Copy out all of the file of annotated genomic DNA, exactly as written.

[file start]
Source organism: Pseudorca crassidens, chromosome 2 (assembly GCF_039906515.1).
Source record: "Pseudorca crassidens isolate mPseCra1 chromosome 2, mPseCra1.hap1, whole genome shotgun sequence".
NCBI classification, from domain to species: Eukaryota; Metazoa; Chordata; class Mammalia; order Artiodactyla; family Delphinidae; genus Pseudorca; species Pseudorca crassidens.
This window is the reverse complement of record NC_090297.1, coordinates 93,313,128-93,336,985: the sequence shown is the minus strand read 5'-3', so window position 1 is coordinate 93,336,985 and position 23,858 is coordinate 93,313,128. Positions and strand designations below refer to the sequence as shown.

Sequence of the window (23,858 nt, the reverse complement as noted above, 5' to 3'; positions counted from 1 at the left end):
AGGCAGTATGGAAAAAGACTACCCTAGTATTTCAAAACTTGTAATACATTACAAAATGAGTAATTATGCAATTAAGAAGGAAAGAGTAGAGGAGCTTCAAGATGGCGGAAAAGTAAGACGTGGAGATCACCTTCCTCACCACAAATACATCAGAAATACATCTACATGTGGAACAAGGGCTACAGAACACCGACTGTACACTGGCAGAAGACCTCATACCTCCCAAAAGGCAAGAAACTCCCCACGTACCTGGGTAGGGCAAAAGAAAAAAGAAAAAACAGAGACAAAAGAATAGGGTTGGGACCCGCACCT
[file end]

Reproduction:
Source organism: Pseudorca crassidens, chromosome 2 (assembly GCF_039906515.1).
Source record: "Pseudorca crassidens isolate mPseCra1 chromosome 2, mPseCra1.hap1, whole genome shotgun sequence".
NCBI classification, from domain to species: Eukaryota; Metazoa; Chordata; class Mammalia; order Artiodactyla; family Delphinidae; genus Pseudorca; species Pseudorca crassidens.
This window is the reverse complement of record NC_090297.1, coordinates 93,313,128-93,336,985: the sequence shown is the minus strand read 5'-3', so window position 1 is coordinate 93,336,985 and position 23,858 is coordinate 93,313,128. Positions and strand designations below refer to the sequence as shown.

Sequence of the window (23,858 nt, the reverse complement as noted above, 5' to 3'; positions counted from 1 at the left end):
AGGCAGTATGGAAAAAGACTACCCTAGTATTTCAAAACTTGTAATACATTACAAAATGAGTAATTATGCAATTAAGAAGGAAAGAGTAGAGGAGCTTCAAGATGGCGGAAAAGTAAGACGTGGAGATCACCTTCCTCACCACAAATACATCAGAAATACATCTACATGTGGAACAAGGGCTACAGAACACCGACTGTACACTGGCAGAAGACCTCATACCTCCCAAAAGGCAAGAAACTCCCCACGTACCTGGGTAGGGCAAAAGAAAAAAGAAAAAACAGAGACAAAAGAATAGGGTTGGGACCCGCACCT